In 1983, I had approached Bob Ludwig about doing an internship at a recording studio. He was an investor in Boogie Hotel-Port Jefferson, Long Island-Foghat’s old Studio. I came to NYC for an AES convention, and had a short meeting with him. I was blown away. I had never met a guy like him. As we spoke, he was cutting vinyl sides, making EQ changes while the 1/2” analog master ran, and taking phone calls. Yet he still had a friendly focus on me. He said he would talk to the studio manager and see what he could do. To my surprise he asked, “But why don’t you want to do your internship at Masterdisk?” I was floored….. “OMG, Bob Ludwig wants ME to scrub his toilets and file his tapes?”, I thought.

By the end of the summer, I HATED mastering. “2 tracks? Stereo Left and Right? That’s all I get???” I thought, “I am a musician. I was born to sit behind the Neve and watch the flying faders”. Being a vocalist and bassist/keyboardist in all my bands (a Geddy Lee Wanna-be), I thought I would sell out early and find a comfy jingle studio. Some of my friends had done demo vocals on jingles that ended up used as finals. The $ound of residual$ $ounded pretty $weet to me.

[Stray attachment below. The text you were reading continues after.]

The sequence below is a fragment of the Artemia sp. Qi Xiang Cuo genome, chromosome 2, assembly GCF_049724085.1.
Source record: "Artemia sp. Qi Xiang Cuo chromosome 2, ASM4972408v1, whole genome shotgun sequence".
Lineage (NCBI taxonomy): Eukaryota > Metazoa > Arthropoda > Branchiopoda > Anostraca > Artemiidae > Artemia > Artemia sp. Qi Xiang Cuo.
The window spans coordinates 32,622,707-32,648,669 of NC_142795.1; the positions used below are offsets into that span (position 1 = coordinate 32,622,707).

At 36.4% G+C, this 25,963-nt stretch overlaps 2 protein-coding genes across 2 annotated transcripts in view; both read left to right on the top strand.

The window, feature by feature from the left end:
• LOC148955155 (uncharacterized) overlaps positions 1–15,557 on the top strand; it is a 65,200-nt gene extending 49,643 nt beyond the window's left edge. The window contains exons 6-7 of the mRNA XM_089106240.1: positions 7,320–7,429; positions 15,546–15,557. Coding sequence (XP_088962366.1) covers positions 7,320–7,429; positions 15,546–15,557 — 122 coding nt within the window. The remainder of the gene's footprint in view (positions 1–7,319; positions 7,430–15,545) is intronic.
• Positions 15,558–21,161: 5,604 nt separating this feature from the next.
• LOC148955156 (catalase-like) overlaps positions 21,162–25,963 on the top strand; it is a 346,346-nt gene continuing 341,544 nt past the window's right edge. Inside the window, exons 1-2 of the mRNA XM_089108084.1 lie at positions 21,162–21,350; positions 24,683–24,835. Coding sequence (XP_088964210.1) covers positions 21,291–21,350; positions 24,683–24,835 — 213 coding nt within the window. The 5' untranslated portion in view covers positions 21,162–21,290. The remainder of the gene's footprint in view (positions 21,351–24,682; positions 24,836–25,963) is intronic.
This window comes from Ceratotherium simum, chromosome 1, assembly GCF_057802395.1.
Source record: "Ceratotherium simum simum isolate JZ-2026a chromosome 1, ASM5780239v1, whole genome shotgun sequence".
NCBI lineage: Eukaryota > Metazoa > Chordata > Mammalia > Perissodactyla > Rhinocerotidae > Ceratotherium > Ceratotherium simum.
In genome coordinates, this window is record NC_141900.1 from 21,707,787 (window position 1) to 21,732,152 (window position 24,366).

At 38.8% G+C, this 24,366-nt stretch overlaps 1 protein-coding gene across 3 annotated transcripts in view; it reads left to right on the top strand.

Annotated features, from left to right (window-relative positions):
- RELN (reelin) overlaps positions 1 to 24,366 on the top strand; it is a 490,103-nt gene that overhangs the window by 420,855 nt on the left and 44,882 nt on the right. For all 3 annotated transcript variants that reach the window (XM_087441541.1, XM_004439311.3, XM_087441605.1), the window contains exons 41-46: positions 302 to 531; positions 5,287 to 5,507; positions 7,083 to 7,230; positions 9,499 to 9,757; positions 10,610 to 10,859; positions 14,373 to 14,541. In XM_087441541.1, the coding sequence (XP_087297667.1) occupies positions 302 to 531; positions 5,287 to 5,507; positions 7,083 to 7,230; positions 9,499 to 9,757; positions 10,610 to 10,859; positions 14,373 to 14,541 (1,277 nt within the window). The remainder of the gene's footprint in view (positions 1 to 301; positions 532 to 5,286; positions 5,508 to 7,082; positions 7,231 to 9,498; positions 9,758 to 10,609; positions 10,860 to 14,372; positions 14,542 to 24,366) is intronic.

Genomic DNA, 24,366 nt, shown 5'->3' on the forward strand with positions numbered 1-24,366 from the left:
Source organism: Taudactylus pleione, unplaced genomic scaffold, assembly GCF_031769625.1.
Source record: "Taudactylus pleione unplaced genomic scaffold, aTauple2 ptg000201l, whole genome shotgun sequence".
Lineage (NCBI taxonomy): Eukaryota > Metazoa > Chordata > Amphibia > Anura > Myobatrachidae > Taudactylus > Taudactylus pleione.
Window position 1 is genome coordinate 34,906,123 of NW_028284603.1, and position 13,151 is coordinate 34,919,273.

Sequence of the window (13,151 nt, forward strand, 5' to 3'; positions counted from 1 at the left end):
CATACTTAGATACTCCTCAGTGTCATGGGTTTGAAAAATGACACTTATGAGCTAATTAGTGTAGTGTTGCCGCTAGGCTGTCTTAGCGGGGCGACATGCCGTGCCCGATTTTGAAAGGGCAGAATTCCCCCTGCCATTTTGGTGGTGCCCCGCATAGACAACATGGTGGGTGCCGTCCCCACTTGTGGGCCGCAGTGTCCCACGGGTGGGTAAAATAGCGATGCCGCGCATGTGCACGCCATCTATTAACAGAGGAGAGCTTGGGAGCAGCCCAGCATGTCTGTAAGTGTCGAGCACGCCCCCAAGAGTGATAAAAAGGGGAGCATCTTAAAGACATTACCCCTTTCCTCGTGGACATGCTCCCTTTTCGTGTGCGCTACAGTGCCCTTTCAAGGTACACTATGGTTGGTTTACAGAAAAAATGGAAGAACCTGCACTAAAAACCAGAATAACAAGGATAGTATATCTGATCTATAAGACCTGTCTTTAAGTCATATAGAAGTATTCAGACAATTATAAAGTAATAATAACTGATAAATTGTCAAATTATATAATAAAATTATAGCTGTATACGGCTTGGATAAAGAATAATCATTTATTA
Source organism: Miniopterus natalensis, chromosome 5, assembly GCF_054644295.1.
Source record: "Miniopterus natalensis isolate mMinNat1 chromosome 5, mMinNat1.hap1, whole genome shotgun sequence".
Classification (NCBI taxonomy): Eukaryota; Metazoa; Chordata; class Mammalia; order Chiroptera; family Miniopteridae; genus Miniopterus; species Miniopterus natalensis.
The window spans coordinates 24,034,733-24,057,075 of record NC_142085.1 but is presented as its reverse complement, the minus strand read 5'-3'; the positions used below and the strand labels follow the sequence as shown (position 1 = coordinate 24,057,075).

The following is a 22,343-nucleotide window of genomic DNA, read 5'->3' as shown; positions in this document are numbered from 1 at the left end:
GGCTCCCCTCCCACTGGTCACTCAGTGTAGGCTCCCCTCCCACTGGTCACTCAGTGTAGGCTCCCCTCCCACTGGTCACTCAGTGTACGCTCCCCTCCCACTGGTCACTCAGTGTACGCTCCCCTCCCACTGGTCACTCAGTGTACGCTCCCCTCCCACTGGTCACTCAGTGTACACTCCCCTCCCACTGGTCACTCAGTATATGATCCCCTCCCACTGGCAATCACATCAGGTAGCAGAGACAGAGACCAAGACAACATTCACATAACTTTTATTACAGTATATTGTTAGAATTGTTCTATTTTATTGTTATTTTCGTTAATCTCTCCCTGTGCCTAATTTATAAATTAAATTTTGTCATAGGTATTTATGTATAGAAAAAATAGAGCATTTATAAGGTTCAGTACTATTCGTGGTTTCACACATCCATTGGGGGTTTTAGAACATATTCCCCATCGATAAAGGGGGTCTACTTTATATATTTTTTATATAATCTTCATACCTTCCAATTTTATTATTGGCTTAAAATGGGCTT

A couple bad gigs out of college, I was desperate for work. Masterdisk had invested $250k in a Direct Metal Mastering lathe. They kept stringing me along telling me that I would assist Bob with the new lathe, but demand was slow to ramp up. It ended up that the receptionist had fallen in love with a Corey Hart bandmate, and was moving to Canada. When they offered me her position, I jumped at the chance.

I became a full time employee at Masterdisk in February of 1986. Since then I have held every position here except owner and accountant. I created every invoice issued by the company for 3-4 years and supervised the billing after that. I used to book sessions for Bob Ludwig, Howie Weinberg and Tony Dawsey. Tony was nice enough to let me use his studio mornings, nights and weekends. Whenever he wasn’t using it. I was able to build my mastering clientele.

2. Name some other mastering engineers whose work you respect.